The relationship between a parent and a child is pretty unique. Since the birth of the child, parents do everything they can, to give the best to the child (not everybody but let’s talk about what most people try to do). They are always giving. And then, the child becomes an adult. He has a mind of his own now. Let’s think about this for a moment.
Imagine this: You are a free-spirit who questions society, religion, patriarchy and everything else. Now, you have a daughter who wants to buy a fairness cream because she can’t stand the societal pressure against dark skin in India (it’s changing but it’s still there even in cities). You thought that your daughter would rebellious like you, but she turned out to be something else! Or maybe, she will say that she wants to convert to a religion that you don’t like. Your son can say that he wants to pursue a career that you don’t like. Your daughter may fall in love with a guy (or a girl!) whom you don’t like. Basically, everything that you are avoiding, might happen. And it might happen because of the person whom you have always given.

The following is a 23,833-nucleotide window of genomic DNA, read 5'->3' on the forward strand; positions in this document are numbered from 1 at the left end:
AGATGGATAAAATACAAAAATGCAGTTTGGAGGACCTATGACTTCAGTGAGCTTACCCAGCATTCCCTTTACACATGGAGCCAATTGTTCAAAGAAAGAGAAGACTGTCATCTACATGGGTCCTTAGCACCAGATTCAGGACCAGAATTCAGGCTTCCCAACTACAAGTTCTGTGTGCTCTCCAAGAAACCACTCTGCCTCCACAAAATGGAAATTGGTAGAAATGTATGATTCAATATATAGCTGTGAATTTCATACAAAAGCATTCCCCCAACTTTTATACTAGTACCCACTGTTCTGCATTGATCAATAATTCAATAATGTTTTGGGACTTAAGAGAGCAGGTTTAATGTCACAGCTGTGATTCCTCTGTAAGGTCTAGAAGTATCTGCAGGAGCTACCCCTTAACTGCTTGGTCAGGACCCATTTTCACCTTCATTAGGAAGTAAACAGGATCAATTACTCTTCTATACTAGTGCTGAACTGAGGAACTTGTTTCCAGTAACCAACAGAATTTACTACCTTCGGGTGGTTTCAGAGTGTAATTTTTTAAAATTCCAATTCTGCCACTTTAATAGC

An ideal parent is of course somebody who doesn’t expect his child to behave the way he wants but practically speaking, we all have expectations. It’s impossible for a normal person to not want something in return because we normally think in terms of exchange. Usually, when we don’t get something in return in a relationship, we end it. But what do you do if it’s your own child who is not giving you anything in return?
In a way, it is a wonderful opportunity to explore a different side of you. While I understand why some spiritual seekers leave their loved ones behind, I honestly think that it is a spiritual challenge to have so many expectations from a human being and yet, learning the art of letting go because you understand that the person is an individual first and then your child. It is difficult to live without your loved ones but it is equally difficult to let go of the expectations you have from your loved ones.